Seattle elementary school lesson reportedly encourages children to see police officers as racist

A Seattle-area school reportedly encouraged young children to complete a school assignment about a police officer shooting a black male that had what many called an anti-police bent.

When reached for comment, a school official told KTTH-FM‘s Jason Rantz that the assignment was a “non-story.”

What are the details?

According to Rantz, some Seattle-area elementary school students received a head-scratching homework assignment sharing a decidedly anti-police sentiment.

Students at Grove Elementary were reportedly asked to watch a video that was said to teach kids “that racist police routinely target innocent black Americans.”

Rantz writes, “Among the lessons being promoted, either in the virtual classroom or via third-party resources to parents, students as young as 7-years-old are taught that racist police routinely target innocent Black Americans but don’t suffer consequences because police cover for each other.”

The schools pushed a video titled, “Animation Series: Something Happened in Our Town,” which apparently tells the story of a police officer who shot a black male, told from the perspective of a young white child and a young black child.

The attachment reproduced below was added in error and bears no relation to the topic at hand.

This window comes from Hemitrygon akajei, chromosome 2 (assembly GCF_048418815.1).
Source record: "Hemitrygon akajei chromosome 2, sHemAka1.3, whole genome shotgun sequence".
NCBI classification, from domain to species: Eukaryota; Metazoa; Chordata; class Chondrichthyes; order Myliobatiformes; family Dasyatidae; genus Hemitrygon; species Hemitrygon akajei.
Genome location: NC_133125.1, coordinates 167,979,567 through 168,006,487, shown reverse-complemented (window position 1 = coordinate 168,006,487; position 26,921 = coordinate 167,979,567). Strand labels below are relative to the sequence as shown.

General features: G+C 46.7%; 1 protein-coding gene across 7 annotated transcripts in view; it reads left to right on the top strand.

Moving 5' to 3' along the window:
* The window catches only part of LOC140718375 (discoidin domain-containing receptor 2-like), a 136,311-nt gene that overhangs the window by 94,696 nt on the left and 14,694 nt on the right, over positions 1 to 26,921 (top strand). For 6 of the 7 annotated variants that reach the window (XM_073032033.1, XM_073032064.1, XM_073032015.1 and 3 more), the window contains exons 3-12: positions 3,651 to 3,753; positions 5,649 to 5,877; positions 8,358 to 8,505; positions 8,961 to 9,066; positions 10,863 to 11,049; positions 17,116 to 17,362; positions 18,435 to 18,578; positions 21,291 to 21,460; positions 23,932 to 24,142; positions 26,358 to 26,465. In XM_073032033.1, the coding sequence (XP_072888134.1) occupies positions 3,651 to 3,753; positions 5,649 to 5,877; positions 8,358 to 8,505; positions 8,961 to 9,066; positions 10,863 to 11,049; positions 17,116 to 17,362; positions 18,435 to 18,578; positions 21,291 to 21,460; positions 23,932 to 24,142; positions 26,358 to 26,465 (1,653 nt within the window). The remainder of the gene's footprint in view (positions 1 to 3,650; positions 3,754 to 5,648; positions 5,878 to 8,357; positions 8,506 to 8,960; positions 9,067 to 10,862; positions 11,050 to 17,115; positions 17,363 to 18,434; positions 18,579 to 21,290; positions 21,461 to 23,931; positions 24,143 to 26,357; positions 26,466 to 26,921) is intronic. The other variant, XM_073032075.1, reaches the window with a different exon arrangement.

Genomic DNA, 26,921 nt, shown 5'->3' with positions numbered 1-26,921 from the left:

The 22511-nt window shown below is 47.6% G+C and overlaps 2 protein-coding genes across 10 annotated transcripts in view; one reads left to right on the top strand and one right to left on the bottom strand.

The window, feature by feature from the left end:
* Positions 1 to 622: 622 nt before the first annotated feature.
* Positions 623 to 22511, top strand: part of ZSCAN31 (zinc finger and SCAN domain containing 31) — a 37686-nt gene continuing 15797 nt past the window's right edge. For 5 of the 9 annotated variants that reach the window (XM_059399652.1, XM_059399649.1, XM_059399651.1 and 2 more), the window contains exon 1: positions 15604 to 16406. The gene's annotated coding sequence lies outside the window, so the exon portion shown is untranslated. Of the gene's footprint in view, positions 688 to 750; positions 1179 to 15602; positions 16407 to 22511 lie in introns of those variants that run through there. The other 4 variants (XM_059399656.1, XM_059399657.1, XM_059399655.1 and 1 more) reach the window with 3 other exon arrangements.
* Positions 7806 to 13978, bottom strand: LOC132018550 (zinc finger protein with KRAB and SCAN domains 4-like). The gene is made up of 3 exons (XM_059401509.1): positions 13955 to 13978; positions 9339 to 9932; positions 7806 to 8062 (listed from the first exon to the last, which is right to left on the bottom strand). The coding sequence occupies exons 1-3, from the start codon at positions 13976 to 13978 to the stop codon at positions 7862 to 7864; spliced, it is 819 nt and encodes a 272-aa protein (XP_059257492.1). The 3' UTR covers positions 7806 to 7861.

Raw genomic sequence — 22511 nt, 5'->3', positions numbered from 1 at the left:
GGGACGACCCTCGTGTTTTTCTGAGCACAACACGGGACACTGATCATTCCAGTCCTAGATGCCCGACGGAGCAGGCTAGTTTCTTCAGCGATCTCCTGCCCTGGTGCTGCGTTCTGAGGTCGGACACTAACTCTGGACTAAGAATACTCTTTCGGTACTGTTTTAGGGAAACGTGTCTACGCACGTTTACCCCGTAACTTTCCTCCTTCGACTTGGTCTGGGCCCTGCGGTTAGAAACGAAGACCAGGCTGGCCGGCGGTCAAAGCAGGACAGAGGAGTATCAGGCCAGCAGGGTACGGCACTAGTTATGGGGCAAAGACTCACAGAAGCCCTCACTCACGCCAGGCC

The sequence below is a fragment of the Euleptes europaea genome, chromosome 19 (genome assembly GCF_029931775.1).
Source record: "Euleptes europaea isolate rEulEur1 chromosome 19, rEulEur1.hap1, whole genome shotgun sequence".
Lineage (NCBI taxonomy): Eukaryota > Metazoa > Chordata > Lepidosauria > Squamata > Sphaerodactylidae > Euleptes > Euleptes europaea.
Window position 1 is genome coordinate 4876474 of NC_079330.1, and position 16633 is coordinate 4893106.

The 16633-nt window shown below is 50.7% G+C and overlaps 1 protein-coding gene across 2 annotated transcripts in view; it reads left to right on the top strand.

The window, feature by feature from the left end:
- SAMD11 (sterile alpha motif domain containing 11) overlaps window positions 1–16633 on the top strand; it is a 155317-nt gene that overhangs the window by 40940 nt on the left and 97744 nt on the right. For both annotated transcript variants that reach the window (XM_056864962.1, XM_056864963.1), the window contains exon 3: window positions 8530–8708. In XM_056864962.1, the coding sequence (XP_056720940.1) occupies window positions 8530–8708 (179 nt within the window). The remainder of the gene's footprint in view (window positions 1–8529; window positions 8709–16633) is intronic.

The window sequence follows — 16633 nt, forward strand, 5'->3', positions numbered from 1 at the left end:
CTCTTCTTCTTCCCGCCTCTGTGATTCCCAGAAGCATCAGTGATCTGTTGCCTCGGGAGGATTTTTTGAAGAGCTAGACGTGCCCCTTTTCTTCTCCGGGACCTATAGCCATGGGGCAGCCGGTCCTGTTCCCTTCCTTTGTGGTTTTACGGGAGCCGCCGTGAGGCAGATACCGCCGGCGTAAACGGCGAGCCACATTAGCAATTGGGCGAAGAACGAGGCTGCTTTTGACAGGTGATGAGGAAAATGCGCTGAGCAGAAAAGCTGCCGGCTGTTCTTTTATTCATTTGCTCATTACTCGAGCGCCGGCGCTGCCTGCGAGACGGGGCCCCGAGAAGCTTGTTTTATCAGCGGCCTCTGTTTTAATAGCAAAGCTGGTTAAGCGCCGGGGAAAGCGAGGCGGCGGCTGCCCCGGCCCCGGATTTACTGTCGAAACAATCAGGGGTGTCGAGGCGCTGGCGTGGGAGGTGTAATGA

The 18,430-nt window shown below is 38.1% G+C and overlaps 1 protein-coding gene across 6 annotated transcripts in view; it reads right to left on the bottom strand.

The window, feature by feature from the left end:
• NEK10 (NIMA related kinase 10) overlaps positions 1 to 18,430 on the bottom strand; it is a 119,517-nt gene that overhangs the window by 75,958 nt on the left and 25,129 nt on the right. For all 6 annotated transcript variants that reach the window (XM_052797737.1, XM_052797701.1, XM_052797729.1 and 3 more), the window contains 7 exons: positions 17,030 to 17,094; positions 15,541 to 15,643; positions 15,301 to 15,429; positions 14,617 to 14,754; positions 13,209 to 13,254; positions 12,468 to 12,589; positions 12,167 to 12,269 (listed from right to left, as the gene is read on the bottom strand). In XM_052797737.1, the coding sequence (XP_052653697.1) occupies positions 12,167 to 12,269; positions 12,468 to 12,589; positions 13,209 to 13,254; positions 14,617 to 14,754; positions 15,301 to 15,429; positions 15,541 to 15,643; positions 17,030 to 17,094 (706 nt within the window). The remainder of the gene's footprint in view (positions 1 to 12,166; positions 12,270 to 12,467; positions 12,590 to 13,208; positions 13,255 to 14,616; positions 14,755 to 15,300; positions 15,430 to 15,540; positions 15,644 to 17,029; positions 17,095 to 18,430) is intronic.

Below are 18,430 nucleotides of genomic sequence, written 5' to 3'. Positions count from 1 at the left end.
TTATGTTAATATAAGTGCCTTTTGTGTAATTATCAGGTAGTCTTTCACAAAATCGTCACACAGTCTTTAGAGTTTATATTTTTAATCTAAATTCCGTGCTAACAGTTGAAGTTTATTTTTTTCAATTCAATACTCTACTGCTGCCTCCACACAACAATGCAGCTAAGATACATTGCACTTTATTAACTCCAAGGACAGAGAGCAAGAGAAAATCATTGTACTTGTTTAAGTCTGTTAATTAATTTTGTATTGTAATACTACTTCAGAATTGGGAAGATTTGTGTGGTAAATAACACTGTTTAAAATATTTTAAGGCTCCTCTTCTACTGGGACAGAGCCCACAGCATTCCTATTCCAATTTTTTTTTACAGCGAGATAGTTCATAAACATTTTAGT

“When the white girl asks why police shot the man, she’s told by her sister, ‘The cops shot him because he was black.’ The girl’s mom says it was a mistake to shoot the man, noting that, ‘It was a mistake that is part of a pattern’ where white people are treated well, but not black people,” Rantz added.

Students were required to watch the video with their parents, and a week later, the students were set to discuss the video in a virtual classroom setting.

When the black boy, however, discusses the shooting with his parents, the story is a little different.

“The boy’s father notes that the officer ‘won’t go to jail,'” Rantz writes. “The boy’s brother says, ‘Cops stick up for each other. And they don’t like black men.'”

A ‘non-story’

Jodi Runyon, Grove Elementary’s director of Communications, Engagement, and Outreach, told Rantz that the video “was successfully addressed at the school level” and refused to provide further comment on the matter.

Rantz persisted, and pushed Runyon for more information. Runyon reportedly responded by calling the issue a “non-story.”

Runyon added that the video was set as “an optional resource to build understanding in challenging times.”

She also added that the school yanked the video and the assignment after two parents complained.

There was no further discussion, she insisted, because “the teacher addressed the parent’s concerns appropriately.”

You can read more about what’s reportedly happening in other Seattle-area schools here.

*story by The Blaze